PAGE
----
In the third step, I want to add an auxiliary function that will select the continuation function called after returning from recursion.

Note that the helper function returns a function.

#...defget_after(s):if s % 2 == 0:
    return add_one
  return get_min
defcost(s):if s <= 1:
  argument = get_argument(s)
  after = get_after(s) # after это функция!
  result = cost(argument)
  return after(result) 

Now we write this in a more general and concise form:

#...defis_base_case(s):return s <= 1defbase_case_value(s):return0defcost(s):if is_base_case(s):
    return base_case_value(s)
  argument = get_argument(s)
  after = get_after(s)
  return after(cost(argument)) 

It can be seen that each change made has retained the meaning of the program.

Now the parity check of the number is performed twice, although before the changes there was only one check.

If we want, we can solve this problem by combining two auxiliary functions into one that returns a tuple.

But let's not worry about this as part of the solution to this problem.

We have reduced our recursive method to the most general form.

  • In the base case:
    • calculate the value to return;
    • return it.
  • In the non-base case:
    • calculate the recursion argument;
    • make a recursive call;
    • calculate the return value;
    • return it.

Something important that you need to pay attention to at this step is something that aftershould not contain calls itself cost.

The method I show here removes a single recursive call.

If you have 2 or more recursions, then we will need another solution.

Once we have brought our recursive algorithm to this form, it is easy to convert it to iterative.

The trick is to present what is happening in the recursive program.

How we do recursive descent: we call get_argument before the recursive call and call the after function after returning from recursion.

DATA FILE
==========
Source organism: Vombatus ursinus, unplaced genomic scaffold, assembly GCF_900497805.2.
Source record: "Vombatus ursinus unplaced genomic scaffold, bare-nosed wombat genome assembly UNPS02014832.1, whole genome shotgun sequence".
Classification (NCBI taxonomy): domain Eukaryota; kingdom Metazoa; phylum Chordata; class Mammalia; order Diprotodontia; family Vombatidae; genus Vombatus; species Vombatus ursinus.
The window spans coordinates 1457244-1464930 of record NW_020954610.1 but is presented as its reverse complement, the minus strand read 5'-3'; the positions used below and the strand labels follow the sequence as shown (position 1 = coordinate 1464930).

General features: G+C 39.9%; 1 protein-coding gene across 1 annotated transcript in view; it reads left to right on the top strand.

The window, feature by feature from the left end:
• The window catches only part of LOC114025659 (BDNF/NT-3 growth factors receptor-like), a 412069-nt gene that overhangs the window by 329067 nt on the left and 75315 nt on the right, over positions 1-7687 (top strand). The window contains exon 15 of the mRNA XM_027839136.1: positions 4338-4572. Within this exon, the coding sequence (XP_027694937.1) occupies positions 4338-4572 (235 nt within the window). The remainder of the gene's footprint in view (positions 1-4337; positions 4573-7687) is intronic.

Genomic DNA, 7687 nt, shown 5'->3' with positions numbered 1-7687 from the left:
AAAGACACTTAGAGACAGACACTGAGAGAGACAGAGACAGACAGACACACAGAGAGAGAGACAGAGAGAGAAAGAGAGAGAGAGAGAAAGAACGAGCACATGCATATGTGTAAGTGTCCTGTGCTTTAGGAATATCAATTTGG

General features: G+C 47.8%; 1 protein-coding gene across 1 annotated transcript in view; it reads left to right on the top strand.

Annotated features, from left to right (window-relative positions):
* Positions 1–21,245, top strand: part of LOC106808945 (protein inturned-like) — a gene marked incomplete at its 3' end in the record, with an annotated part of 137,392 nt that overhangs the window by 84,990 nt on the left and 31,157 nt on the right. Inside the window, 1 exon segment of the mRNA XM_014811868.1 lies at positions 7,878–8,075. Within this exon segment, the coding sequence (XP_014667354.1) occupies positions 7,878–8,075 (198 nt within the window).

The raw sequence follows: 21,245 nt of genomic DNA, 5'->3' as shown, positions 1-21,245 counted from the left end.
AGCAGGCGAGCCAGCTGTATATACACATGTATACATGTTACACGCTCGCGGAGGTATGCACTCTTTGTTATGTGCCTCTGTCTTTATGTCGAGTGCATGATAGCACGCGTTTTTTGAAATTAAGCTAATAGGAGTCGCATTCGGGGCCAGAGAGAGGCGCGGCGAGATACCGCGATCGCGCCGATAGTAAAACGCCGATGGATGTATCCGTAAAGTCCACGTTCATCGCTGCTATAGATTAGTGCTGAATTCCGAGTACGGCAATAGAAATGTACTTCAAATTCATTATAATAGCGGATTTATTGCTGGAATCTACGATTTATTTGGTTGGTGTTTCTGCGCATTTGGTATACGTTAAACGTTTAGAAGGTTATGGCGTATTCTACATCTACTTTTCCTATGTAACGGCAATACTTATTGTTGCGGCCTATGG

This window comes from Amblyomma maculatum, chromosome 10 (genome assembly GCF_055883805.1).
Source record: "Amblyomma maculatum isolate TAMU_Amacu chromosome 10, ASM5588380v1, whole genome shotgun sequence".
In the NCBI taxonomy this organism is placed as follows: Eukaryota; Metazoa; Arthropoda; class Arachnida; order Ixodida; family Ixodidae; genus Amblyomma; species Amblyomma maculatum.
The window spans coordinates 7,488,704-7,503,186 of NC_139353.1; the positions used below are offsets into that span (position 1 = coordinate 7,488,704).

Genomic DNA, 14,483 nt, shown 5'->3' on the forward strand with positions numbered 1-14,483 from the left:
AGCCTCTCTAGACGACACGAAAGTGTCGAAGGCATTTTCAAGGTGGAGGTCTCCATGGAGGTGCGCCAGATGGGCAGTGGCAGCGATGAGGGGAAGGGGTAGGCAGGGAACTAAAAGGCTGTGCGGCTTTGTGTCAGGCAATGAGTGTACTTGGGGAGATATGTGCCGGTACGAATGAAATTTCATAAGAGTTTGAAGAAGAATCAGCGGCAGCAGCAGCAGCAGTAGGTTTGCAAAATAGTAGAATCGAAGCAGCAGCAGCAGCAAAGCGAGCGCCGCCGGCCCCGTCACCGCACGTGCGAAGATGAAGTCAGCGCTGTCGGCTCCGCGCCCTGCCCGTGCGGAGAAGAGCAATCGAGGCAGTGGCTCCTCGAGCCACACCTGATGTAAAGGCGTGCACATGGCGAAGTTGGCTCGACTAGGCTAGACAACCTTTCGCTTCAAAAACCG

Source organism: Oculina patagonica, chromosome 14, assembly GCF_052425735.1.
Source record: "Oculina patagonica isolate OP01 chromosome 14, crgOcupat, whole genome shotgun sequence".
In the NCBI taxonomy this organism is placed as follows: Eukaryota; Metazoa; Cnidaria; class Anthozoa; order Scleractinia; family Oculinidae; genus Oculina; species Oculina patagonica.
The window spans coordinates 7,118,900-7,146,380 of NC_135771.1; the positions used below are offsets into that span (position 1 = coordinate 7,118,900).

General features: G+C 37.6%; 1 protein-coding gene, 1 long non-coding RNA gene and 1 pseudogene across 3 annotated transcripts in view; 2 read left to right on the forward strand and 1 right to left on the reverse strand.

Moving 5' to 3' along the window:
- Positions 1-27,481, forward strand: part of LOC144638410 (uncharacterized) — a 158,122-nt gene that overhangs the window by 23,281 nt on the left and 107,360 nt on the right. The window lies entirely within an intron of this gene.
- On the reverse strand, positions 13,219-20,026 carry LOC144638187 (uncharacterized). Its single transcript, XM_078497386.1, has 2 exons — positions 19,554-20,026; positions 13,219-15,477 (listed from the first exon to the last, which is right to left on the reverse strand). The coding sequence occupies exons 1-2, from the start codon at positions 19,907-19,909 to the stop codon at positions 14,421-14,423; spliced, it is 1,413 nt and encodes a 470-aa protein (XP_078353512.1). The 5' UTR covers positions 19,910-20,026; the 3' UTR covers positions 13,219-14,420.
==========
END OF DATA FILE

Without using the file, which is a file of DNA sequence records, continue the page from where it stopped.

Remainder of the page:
That is, all get_argument calls occur before all after calls .
Therefore, we can convert this to 2 cycles: the first one calls get_argument and forms the list of after functions , and the second one calls all after functions :

#...defcost(s):# Создаём стек из функций "after". Все эти функции# принимают результат рекурсивного вызова и возвращают# значение, которое вычисляет рекурсивный метод.
  afters = [ ]
  whilenot is_base_case(s):
    argument = get_argument(s)
    after = get_after(s)
    s = argument
  # Теперь у нас есть стек функций "after" :
  result = base_case_value(s)
  while len(afters) != 0:
    after = afters.pop()
    result = after(result)
  return result

No more recursion!

It looks like magic, but all that we are doing here is the same thing that the recursive version of the program did and in the same order.

This example reflects the idea that I often repeat about the call stack: its purpose is to communicate what will happen next, not what has already happened!

The only useful information in the call stack in the recursive version of the program is what the value of the after is , since this function is called next, and everything else on the stack is not important.

Instead of using the call stack as an inefficient and cumbersome way of storing the stack after , we can simply store the stack of functions after .

Next time we will look at a more complicated way to remove recursion in Python.